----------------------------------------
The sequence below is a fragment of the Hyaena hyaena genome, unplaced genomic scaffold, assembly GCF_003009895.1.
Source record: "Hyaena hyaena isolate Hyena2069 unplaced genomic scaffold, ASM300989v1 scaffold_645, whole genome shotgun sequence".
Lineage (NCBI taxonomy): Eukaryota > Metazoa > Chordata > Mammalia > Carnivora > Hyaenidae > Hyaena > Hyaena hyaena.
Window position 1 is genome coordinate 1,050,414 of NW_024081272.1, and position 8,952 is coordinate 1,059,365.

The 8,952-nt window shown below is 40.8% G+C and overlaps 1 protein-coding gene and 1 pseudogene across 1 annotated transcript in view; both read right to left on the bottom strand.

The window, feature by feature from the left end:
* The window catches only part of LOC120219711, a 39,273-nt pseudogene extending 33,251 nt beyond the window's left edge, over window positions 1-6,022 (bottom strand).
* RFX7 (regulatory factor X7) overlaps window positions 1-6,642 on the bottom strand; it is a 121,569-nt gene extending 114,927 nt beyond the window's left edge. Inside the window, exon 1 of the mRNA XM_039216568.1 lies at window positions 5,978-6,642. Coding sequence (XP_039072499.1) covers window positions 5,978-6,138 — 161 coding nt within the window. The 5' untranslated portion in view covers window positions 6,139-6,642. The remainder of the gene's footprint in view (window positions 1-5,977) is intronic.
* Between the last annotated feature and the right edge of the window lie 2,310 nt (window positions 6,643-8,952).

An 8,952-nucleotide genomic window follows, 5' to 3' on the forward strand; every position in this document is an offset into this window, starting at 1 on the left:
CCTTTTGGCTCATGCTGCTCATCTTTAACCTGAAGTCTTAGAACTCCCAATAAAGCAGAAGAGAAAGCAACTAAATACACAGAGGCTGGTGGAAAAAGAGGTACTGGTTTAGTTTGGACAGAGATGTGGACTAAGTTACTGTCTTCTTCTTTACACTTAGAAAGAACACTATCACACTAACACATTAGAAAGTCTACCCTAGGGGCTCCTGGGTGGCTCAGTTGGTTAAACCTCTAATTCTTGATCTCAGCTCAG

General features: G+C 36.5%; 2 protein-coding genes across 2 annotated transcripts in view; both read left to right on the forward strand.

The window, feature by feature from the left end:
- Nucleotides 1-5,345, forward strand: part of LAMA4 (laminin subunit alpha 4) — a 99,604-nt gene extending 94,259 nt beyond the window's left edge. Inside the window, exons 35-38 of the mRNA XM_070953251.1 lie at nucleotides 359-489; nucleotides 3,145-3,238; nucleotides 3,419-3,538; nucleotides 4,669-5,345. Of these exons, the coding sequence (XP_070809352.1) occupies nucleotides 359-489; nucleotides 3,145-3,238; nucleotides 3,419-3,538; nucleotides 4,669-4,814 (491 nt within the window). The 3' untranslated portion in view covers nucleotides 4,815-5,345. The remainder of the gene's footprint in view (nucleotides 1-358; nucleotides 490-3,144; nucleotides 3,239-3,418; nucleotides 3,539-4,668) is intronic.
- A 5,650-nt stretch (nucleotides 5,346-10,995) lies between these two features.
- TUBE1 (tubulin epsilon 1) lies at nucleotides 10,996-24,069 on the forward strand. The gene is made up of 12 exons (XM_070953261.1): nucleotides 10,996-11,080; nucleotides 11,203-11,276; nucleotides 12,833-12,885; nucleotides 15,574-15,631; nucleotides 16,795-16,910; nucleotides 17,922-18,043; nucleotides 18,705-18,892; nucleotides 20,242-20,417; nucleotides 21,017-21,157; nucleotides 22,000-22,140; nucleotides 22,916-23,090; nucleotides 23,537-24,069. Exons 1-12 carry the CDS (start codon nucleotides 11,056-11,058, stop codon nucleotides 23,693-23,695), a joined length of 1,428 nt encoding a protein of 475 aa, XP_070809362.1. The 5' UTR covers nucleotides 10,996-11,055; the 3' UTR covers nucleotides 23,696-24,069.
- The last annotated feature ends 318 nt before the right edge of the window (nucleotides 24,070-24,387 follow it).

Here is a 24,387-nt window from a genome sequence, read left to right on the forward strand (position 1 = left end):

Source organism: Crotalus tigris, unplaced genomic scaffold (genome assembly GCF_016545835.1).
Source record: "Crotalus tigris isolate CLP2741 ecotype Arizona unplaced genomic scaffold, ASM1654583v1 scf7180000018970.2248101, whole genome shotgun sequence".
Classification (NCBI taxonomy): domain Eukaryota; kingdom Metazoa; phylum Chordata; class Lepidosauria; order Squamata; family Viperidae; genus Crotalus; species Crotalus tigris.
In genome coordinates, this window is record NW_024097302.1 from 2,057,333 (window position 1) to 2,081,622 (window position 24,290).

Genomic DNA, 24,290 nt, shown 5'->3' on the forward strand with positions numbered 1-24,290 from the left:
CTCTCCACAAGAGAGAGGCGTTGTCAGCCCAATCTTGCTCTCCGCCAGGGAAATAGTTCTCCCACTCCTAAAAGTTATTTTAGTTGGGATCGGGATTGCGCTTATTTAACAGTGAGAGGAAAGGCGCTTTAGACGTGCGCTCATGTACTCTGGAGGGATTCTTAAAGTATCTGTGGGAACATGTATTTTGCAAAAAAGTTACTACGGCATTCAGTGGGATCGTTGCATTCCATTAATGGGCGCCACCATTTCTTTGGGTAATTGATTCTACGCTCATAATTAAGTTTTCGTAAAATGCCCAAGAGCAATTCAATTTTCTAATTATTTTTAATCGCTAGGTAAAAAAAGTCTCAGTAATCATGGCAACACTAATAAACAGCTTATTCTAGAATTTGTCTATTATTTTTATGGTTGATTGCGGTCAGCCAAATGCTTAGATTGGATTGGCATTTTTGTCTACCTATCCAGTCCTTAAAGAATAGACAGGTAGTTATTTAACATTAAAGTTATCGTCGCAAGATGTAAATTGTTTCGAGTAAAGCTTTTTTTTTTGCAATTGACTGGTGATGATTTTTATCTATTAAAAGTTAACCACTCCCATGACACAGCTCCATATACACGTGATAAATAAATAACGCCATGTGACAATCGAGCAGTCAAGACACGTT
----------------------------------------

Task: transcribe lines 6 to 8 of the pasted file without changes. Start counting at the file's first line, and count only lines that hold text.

The window, feature by feature from the left end:
* The window catches only part of LOC120219711, a 39,273-nt pseudogene extending 33,251 nt beyond the window's left edge, over window positions 1-6,022 (bottom strand).
* RFX7 (regulatory factor X7) overlaps window positions 1-6,642 on the bottom strand; it is a 121,569-nt gene extending 114,927 nt beyond the window's left edge. Inside the window, exon 1 of the mRNA XM_039216568.1 lies at window positions 5,978-6,642. Coding sequence (XP_039072499.1) covers window positions 5,978-6,138 — 161 coding nt within the window. The 5' untranslated portion in view covers window positions 6,139-6,642. The remainder of the gene's footprint in view (window positions 1-5,977) is intronic.